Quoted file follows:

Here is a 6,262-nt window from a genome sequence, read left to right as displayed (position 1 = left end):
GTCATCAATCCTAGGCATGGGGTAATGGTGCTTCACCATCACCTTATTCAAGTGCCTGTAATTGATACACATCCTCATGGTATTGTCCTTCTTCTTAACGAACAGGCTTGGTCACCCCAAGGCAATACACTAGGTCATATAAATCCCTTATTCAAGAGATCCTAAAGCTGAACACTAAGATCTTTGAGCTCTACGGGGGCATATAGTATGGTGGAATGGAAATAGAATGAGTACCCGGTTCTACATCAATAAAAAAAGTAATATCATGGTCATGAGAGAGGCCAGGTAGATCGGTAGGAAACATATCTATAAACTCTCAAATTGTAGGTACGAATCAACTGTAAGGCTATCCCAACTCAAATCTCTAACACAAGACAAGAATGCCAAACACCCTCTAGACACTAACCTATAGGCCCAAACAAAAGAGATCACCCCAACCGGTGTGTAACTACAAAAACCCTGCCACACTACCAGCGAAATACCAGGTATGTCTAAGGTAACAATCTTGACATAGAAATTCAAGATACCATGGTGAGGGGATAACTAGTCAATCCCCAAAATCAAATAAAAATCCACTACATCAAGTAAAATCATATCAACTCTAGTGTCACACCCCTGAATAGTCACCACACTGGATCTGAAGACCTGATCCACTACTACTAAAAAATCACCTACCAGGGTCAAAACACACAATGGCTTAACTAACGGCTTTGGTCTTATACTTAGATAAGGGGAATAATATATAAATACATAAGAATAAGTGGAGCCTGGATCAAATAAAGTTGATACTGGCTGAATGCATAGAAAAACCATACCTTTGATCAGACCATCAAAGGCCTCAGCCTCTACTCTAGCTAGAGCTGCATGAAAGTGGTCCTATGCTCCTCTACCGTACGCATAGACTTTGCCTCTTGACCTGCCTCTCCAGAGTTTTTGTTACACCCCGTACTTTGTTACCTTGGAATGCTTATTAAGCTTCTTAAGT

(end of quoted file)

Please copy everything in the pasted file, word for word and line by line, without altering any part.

Here is a 6,262-nt window from a genome sequence, read left to right as displayed (position 1 = left end):
GTCATCAATCCTAGGCATGGGGTAATGGTGCTTCACCATCACCTTATTCAAGTGCCTGTAATTGATACACATCCTCATGGTATTGTCCTTCTTCTTAACGAACAGGCTTGGTCACCCCAAGGCAATACACTAGGTCATATAAATCCCTTATTCAAGAGATCCTAAAGCTGAACACTAAGATCTTTGAGCTCTACGGGGGCATATAGTATGGTGGAATGGAAATAGAATGAGTACCCGGTTCTACATCAATAAAAAAAGTAATATCATGGTCATGAGAGAGGCCAGGTAGATCGGTAGGAAACATATCTATAAACTCTCAAATTGTAGGTACGAATCAACTGTAAGGCTATCCCAACTCAAATCTCTAACACAAGACAAGAATGCCAAACACCCTCTAGACACTAACCTATAGGCCCAAACAAAAGAGATCACCCCAACCGGTGTGTAACTACAAAAACCCTGCCACACTACCAGCGAAATACCAGGTATGTCTAAGGTAACAATCTTGACATAGAAATTCAAGATACCATGGTGAGGGGATAACTAGTCAATCCCCAAAATCAAATAAAAATCCACTACATCAAGTAAAATCATATCAACTCTAGTGTCACACCCCTGAATAGTCACCACACTGGATCTGAAGACCTGATCCACTACTACTAAAAAATCACCTACCAGGGTCAAAACACACAATGGCTTAACTAACGGCTTTGGTCTTATACTTAGATAAGGGGAATAATATATAAATACATAAGAATAAGTGGAGCCTGGATCAAATAAAGTTGATACTGGCTGAATGCATAGAAAAACCATACCTTTGATCAGACCATCAAAGGCCTCAGCCTCTACTCTAGCTAGAGCTGCATGAAAGTGGTCCTATGCTCCTCTACCGTACGCATAGACTTTGCCTCTTGACCTGCCTCTCCAGAGTTTTTGTTACACCCCGTACTTTGTTACCTTGGAATGCTTATTAAGCTTCTTAAGT